Thrice Indicted: Trump Charged in Conspiracy to Overturn the 2020 Election
The GOP’s 2024 frontrunner is accused of trying to “defraud the United States by using dishonesty, fraud, and deceit to impair, obstruct, and defeat” Joe Biden’s election.
THE MAGNUM OPUS of the Trump indictment frenzy arrived on Tuesday, with a four-count indictment out of a federal grand jury in Washington, D.C. It is Donald Trump’s second federal indictment, and his third overall—so far.
This new indictment brought by Special Counsel Jack Smith focuses on the various schemes to steal the 2020 presidential election from Joe Biden and—more critically—from the American voters, culminating in the ugly disgrace of the January 6th mob attack on the U.S. Capitol. The indictment is a big deal for the obvious reason that without it, the frontrunner for the 2024 GOP nomination for president would definitely have gotten away with having orchestrated an attempted violent coup against his own democratically elected government. He still might.
The four felony counts again Trump are:
conspiracy to defraud the United States, in violation of 18 U.S.C. § 371;
conspiracy to obstruct an official proceeding, that is, certification of the electoral vote, in violation of 18 U.S.C. § 1512(k);
obstruction of and attempt to obstruct an official proceeding, in violation of 18 U.S.C. §§ 1512(c)(2) & 2; and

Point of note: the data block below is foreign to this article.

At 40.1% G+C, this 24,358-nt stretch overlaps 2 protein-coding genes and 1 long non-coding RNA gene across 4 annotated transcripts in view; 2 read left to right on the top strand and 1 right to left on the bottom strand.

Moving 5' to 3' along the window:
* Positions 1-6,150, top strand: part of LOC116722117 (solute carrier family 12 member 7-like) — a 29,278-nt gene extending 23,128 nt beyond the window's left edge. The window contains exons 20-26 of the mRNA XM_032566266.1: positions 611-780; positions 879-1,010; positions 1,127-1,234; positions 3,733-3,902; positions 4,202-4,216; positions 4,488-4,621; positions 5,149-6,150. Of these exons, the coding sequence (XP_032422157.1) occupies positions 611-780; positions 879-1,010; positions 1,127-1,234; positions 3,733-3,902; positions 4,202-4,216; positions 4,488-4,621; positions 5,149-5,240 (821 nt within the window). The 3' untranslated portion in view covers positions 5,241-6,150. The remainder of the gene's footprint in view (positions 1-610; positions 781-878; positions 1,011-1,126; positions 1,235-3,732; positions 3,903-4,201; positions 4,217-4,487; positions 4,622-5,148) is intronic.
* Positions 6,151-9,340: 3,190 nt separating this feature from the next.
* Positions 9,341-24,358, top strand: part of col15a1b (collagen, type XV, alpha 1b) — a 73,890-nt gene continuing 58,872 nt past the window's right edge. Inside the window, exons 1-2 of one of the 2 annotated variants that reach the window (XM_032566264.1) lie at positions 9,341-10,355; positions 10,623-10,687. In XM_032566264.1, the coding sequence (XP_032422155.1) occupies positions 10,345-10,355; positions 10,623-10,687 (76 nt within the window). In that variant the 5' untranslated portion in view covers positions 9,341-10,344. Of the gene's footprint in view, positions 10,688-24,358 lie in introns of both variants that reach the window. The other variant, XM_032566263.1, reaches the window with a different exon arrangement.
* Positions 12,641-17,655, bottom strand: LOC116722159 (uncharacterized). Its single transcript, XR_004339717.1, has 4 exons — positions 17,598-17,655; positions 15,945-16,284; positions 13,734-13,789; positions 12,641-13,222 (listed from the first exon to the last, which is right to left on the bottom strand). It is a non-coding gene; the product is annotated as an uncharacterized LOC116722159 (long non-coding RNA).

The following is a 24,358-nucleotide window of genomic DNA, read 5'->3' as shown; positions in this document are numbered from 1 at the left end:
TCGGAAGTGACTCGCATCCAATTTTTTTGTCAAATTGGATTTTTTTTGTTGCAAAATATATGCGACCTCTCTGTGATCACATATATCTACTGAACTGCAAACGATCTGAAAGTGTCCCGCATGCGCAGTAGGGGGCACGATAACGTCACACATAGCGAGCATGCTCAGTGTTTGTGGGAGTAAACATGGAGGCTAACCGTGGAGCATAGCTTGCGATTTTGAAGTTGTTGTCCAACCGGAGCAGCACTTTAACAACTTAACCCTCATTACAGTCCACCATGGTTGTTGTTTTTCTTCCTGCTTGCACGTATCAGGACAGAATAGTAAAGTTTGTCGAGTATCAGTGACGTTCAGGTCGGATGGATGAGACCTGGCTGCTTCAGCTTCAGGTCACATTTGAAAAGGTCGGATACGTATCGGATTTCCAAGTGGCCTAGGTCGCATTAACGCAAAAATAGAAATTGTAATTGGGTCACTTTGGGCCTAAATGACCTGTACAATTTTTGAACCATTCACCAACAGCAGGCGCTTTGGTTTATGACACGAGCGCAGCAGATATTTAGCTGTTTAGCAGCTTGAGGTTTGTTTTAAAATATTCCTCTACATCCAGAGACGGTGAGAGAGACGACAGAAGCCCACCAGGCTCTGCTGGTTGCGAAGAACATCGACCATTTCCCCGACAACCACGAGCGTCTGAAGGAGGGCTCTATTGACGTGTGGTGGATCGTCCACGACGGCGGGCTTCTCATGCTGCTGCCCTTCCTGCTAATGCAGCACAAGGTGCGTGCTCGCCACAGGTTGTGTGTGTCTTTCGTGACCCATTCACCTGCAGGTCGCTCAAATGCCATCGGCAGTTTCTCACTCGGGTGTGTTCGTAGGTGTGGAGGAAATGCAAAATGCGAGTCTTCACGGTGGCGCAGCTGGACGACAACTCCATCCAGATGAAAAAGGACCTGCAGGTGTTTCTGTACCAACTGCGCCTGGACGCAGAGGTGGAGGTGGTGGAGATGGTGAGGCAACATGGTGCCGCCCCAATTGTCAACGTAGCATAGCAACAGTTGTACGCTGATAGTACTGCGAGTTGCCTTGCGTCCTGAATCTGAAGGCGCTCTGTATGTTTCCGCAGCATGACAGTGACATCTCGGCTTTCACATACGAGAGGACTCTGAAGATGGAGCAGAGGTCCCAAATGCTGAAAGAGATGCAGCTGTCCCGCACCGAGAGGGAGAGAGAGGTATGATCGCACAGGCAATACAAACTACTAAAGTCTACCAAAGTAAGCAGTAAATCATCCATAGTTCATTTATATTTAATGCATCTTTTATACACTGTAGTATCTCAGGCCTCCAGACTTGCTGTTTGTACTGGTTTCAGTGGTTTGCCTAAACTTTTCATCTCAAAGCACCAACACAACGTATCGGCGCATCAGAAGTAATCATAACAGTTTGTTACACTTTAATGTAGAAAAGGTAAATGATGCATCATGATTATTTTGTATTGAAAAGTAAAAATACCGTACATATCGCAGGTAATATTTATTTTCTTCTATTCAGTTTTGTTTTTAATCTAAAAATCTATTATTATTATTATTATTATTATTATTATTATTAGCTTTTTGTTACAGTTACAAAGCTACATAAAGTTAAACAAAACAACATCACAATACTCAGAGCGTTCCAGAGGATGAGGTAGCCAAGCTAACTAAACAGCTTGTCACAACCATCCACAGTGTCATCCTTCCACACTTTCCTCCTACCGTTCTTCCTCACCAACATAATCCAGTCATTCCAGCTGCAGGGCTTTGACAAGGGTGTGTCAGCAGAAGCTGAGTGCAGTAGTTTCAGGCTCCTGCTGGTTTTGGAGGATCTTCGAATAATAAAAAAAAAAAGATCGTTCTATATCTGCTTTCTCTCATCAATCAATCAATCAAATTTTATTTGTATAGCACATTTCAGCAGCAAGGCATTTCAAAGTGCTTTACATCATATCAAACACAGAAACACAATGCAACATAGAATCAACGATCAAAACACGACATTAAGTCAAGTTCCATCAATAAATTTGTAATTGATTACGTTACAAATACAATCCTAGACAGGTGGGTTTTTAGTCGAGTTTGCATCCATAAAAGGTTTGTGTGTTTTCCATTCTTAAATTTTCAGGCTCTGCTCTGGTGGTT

conspiracy to knowingly injure, oppress, threaten, and intimidate people in the free exercise of the right to vote under the Constitution, in violation of 18 U.S.C. § 241.
The document also lists six co-conspirators, four of them lawyers—and although it does not name them, some of their identities are easy to guess at (including Rudy Giuliani and John Eastman).
The indictment offers a preview of how Smith and his team could present their case to a jury—if this case goes to trial. That possibility remains an “if” only because Donald Trump is running for president and polling at three times better than his next-best rival for the Republican nomination. If Trump were to be returned to the White House in January 2025, his Justice Department would undoubtedly drop all charges against him.
Short of a jury trial, the only other means of disposing of this case would be a plea (never gonna happen) or a successful motion to dismiss the indictment as legally flawed (also never gonna happen). So the possibility of going to trial, and seeing Trump convicted and sentenced to prison, is increasingly real. Smith isn’t messing around.
THE INDICTMENT READS LIKE a play in four acts. Act One unfolds as follows: Starting around November 13, 2020, and using “baseless fraud claims,” Trump pushed multiple state legislators and election officials to ignore or alter the electoral outcomes in his favor and otherwise disenfranchise voters.
In Act Two, Trump and his co-conspirators organized fraudulent slates of electors in seven states—Arizona, Georgia, Michigan, Nevada, New Mexico, Pennsylvania, and Wisconsin—and even “tricked” certain fake electors into believing their fraudulent slates would be used only if Trump won his umpteen bogus lawsuits challenging the election results in court.